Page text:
Sickness

What level of pay am I entitled to during sick leave?

Your entitlement to sick pay depends on your year of service. All teachers are entitled to sick pay of varying periods, and this is based on an annual entitlement. The entitlement year runs from 1 April. The allowances are as follows:

Teachers in first year of service: 25 days full pay. Also, after 4 calendar months of service, you will be entitled to an additional 50 days half pay

Teachers in second year of service: 50 days full pay; 50 days half pay

Teachers in third year of service: 75 days full pay; 75 days half pay

Teachers in fourth year of service: 100 days full pay; 100 days half pay

For the purposes of this calculation, only working days are used. So, a teacher in their fourth year of service or later is entitled to full pay for the first 100 working days of sickness, as well as full pay during any school holidays or weekends that fall during that time. Normally this extends to a total of approximately 6 months.




Am I entitled to Statutory Sick Pay (SSP)?

All teachers who earn more than £95 a week are entitled to Statutory Sick Pay.

While teachers on sick leave are receiving full pay from their employer, this includes an element of SSP. After full pay expires (i.e. after 25/50/75/100 working days depending on year of service), teachers are eligible for statutory Sick Pay of around £70 per week up until the 28th week of sickness. This includes payment on top of any half-pay allowance from the employer.

For example, a teacher in his second year of service would receive 50 working days of full pay from his employer. This might extend over 12 weeks. Thereafter, he would receive half pay from his employer for a further 50 working days and in addition, Statutory Sick Pay of around £80 for the next 16 weeks.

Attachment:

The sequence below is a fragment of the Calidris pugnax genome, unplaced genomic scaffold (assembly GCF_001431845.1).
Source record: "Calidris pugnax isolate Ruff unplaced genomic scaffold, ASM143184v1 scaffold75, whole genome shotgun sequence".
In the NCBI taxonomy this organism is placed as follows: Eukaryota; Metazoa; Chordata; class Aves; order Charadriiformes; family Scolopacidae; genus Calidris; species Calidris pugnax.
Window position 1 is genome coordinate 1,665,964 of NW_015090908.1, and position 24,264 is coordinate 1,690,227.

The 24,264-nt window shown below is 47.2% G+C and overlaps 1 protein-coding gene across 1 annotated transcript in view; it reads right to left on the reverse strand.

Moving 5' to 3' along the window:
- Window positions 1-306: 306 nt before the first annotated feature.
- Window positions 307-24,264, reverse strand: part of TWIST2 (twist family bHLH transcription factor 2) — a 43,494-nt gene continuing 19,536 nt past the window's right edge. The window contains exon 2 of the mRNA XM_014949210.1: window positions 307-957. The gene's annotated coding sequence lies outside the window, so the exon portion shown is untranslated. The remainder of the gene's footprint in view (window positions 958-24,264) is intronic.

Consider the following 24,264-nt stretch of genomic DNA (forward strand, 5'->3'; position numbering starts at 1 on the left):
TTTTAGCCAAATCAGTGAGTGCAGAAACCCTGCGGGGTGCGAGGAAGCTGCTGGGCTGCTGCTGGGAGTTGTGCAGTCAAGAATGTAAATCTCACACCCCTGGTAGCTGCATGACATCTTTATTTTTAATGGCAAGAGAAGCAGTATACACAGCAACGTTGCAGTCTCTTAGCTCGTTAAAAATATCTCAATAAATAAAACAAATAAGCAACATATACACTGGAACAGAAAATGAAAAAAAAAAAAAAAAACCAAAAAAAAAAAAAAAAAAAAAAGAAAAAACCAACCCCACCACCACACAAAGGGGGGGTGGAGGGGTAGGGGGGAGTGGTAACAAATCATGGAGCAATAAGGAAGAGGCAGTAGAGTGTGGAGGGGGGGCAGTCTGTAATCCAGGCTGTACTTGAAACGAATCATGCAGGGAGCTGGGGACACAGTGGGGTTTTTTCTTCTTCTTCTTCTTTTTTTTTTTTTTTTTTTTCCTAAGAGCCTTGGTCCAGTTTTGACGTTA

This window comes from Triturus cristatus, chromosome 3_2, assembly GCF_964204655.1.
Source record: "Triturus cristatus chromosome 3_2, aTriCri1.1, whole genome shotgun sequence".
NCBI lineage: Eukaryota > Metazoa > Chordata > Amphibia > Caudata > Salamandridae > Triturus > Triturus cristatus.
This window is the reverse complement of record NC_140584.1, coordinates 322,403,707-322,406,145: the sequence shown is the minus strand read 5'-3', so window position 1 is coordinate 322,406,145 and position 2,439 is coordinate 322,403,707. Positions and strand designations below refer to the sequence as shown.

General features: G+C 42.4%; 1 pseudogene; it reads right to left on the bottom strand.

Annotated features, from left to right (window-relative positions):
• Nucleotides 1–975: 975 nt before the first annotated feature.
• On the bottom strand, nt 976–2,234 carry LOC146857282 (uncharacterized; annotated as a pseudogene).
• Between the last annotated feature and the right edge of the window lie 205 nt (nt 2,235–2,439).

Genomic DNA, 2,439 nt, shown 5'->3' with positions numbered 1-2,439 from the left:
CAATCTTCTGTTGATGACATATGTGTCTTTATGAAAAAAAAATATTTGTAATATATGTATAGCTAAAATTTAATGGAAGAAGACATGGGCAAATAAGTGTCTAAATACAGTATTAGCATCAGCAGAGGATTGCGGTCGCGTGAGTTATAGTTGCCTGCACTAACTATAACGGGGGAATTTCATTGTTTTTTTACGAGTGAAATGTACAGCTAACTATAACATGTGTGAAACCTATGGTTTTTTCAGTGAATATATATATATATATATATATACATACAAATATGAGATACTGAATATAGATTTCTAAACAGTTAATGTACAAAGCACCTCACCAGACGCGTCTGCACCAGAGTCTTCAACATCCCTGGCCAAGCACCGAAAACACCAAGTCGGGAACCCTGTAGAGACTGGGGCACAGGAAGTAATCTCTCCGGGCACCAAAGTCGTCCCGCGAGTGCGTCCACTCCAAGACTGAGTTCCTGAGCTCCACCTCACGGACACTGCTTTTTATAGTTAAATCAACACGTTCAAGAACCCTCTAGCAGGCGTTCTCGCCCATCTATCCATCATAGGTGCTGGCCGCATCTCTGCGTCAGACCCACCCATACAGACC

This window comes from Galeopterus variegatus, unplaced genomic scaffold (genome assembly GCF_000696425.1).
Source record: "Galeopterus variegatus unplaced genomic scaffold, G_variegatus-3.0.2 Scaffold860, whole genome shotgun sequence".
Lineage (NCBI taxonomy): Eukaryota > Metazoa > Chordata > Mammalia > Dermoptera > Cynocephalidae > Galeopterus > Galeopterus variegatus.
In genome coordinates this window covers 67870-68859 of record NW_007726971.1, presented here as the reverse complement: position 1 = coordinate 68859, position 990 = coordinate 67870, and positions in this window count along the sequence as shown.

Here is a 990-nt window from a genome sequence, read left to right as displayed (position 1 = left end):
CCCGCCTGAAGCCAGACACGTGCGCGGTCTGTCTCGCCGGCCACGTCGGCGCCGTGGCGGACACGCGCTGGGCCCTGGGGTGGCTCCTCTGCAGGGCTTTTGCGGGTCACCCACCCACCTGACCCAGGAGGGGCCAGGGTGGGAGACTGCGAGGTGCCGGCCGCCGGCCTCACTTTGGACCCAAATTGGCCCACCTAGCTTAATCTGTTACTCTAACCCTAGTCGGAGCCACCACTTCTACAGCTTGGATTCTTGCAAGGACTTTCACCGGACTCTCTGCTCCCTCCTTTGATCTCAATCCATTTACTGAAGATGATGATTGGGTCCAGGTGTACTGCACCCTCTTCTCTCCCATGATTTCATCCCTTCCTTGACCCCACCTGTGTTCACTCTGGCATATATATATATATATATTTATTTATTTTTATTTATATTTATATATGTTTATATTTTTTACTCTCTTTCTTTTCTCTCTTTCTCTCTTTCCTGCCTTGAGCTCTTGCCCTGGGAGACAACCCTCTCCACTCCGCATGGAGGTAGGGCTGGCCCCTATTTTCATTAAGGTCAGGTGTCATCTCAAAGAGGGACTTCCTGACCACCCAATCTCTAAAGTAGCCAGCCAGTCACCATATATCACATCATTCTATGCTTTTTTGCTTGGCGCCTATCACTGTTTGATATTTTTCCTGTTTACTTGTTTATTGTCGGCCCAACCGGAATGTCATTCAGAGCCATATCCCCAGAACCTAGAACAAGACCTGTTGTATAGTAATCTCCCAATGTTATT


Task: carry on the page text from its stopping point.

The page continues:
How do I calculate my 'year of service'?

Sick pay for teachers is related to their year of service. However, this does not relate directly to academic years. Sick Leave & Pay is based on a year from 1 April to 31 March. As such, any service undertaken during that year counts as a year of service.

For example, a newly-qualified teacher entering service on 1 September 2009 would be eligible for the first band of leave/pay during the 4 calendar months: September  - December. Thereafter, they would be eligible for the enhanced rate for the remainder of that leave year, up to 31 March.

From 1 April 2010, that newly-qualified teacher would be deemed to be in their second year of service for sick leave and pay purposes.




When do I need to provide a Doctor's certificate?

Processes for certification are set out nationally, and agreed in the Burgundy Book.

On the first day of absence you should follow your school's procedure for notifying them of your absence.

From the 4th calendar day of absence, you can be required to provide a self-completed certificate of sickness upon your return. This may be using form SC2. This will allow your employer to begin to make arrangements for the payment of Statutory Sick Pay on your behalf.